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Online Pharmacy Pioneer Arrested In Florida 208

Posted by Soulskill
from the internet-pill-man dept.
FeatherBoa writes "A Manitoba man who was one of the first entrepreneurs in the cross-border online pharmacy industry has been arrested in Florida and is facing charges related to the sale of foreign and counterfeit medicines. The U.S. Food and Drug Administration claimed many of the drugs promoted as Canadian actually came from other countries. An FDA spokesperson commented, 'Many of these websites are operating outside of the United States. However, the internet's broad reach allows these websites to reach U.S. consumers.'"
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Online Pharmacy Pioneer Arrested In Florida

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  • by jhoegl (638955) on Friday June 15, 2012 @10:55AM (#40335009)
    The medical industry has found that it is best to take advantage of the sick by reducing production and increasing demand.
    For example, over the counter Vial of 70/30 humalin in 2002 was $20, now it is $76. 10 years later it has "inflated" well past even grocery store inflation.
    The cost of gas is not the cause.
  • by Greyfox (87712) on Friday June 15, 2012 @11:04AM (#40335085) Homepage Journal
    More like ordering delivery from that Tijuana taco stand. I bet if you operated a taco stand just on the other side of the border and tried to deliver into the USA, you'd get busted for that too. The FDA has also been cracking down on the production and sale of Mexican Bathtub Cheese [colostate.edu] and raw milk, despite the fact that most of the people imbibing those particular delicacies are well aware of the potential risk.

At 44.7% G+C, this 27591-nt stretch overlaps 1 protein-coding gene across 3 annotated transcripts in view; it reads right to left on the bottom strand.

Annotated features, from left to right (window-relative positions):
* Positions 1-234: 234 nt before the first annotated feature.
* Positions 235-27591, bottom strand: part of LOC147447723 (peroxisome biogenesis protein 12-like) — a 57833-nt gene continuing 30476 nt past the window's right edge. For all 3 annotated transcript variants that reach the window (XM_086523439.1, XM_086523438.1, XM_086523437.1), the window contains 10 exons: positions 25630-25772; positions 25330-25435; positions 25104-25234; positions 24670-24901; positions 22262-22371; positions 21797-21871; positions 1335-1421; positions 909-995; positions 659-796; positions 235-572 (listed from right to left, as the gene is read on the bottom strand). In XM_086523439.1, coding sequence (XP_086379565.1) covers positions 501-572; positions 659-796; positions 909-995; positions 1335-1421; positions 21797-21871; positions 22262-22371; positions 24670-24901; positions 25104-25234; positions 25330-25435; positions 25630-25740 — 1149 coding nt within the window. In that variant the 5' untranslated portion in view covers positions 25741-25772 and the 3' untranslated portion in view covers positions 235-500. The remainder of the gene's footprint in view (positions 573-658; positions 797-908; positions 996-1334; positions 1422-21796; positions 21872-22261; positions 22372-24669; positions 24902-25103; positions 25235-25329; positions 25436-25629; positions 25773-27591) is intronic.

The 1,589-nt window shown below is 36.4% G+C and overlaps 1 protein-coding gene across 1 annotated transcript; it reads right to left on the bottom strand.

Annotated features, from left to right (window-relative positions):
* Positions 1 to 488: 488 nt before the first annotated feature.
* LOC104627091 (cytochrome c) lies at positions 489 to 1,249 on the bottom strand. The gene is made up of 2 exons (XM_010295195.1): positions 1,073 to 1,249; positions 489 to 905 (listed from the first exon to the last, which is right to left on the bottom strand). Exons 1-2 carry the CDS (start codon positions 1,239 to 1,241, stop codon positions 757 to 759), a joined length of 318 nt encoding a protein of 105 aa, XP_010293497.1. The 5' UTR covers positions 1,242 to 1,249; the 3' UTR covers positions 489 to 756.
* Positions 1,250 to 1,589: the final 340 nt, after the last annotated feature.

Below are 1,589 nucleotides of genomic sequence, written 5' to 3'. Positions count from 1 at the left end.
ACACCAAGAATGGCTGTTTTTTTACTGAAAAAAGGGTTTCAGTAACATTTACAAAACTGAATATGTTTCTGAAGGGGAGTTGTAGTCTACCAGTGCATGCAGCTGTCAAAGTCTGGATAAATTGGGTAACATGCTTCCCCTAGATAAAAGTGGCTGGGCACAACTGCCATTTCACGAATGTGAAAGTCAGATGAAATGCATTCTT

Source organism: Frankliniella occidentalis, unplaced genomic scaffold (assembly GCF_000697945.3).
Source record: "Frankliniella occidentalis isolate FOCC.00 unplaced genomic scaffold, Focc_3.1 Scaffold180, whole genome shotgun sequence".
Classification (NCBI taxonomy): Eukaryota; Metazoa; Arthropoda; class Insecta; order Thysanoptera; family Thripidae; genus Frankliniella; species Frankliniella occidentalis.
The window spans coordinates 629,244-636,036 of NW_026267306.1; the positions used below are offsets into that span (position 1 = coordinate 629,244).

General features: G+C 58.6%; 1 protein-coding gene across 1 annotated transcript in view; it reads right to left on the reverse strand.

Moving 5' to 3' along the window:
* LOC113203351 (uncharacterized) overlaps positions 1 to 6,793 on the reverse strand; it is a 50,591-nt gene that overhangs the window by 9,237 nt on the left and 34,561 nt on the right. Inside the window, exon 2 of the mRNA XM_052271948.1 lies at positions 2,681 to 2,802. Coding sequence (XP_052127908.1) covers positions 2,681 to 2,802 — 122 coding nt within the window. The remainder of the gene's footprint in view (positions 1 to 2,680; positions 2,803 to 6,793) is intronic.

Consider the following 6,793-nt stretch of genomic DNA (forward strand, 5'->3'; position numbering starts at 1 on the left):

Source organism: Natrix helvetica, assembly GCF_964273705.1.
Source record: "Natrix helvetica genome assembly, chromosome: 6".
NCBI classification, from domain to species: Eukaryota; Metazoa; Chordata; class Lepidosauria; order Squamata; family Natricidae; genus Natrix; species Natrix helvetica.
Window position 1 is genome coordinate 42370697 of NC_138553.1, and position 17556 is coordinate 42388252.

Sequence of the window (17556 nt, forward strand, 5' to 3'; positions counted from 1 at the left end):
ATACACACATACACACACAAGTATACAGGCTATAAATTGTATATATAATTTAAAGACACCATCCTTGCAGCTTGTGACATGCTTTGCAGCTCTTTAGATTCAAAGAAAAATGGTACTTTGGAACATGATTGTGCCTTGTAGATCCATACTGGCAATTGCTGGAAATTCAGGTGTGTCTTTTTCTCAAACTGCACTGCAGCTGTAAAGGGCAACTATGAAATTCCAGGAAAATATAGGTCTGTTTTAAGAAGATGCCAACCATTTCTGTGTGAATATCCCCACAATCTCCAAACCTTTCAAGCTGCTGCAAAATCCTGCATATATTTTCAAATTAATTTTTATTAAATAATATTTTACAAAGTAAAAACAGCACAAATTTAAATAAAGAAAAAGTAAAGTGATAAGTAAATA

• by ColdWetDog (752185) on Friday June 15, 2012 @11:23AM (#40335383) Homepage

    That product is long, long out of patent protection and available in generic form. No single company should be able to constrict demand. Even if that is the case, then they fall under antitrust laws and a suit should be filed.

    Most of the drugs that have been subject to shortages have been generics. Cheap generics. Even after all of the hue and cry about the shortages (this is apparently a US only issue) it isn't very clear exactly WHY the drugs are in short supply. It may well be that they are too cheap - it's simply not profitable to make the drug, test it and deal with the various regulatory agents for the price the market will bear. It may be that the generic companies don't have their manufacturing acts together. It may be an evil conspiracy set in place by the Illuminati. It may be all of the above.

    Antitrust has (likely) very little to do with this. In fact, most of the drugs that I've seen that are short supplied have numerous sources - at least from the pharmacy ordering end. Whether or not there are multiple manufacturers is harder to discern.

    And further, even for generics, the inflation rate has tracked way past pretty much everything else for years.

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